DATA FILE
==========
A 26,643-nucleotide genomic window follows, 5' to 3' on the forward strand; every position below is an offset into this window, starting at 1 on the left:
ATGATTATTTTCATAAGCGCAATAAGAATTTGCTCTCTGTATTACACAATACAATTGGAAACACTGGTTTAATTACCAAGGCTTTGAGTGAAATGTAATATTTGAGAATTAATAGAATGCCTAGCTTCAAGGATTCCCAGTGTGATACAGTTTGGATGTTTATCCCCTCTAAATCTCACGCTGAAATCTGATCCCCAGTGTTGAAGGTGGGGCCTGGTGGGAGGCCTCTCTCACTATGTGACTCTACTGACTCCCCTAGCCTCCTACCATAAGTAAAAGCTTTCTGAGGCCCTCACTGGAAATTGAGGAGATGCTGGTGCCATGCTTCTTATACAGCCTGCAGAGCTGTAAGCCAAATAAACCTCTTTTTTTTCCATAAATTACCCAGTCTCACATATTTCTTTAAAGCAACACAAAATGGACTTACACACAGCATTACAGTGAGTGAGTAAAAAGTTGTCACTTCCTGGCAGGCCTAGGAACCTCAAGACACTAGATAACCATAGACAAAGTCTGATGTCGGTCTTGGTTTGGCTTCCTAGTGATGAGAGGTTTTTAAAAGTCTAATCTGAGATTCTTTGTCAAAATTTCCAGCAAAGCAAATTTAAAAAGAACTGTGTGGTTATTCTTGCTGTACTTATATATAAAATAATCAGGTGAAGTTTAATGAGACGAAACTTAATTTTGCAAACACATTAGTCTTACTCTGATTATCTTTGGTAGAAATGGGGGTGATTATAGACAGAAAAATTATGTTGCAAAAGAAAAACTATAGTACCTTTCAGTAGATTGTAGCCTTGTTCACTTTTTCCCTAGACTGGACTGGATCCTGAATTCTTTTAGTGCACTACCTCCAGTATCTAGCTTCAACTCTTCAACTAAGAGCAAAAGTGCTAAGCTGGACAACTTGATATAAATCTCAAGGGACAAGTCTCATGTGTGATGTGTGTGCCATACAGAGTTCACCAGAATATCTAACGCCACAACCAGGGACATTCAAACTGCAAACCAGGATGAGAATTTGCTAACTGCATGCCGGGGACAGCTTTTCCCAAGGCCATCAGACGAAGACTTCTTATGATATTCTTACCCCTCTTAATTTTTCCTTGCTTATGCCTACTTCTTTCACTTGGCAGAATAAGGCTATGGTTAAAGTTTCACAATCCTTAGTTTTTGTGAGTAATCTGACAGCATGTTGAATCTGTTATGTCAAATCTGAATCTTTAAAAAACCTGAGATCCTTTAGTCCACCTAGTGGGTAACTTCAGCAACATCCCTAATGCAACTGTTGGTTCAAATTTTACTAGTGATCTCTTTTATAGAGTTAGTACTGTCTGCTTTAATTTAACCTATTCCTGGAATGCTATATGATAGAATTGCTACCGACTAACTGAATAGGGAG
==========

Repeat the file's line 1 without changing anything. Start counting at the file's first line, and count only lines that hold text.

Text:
A 26,643-nucleotide genomic window follows, 5' to 3' on the forward strand; every position below is an offset into this window, starting at 1 on the left: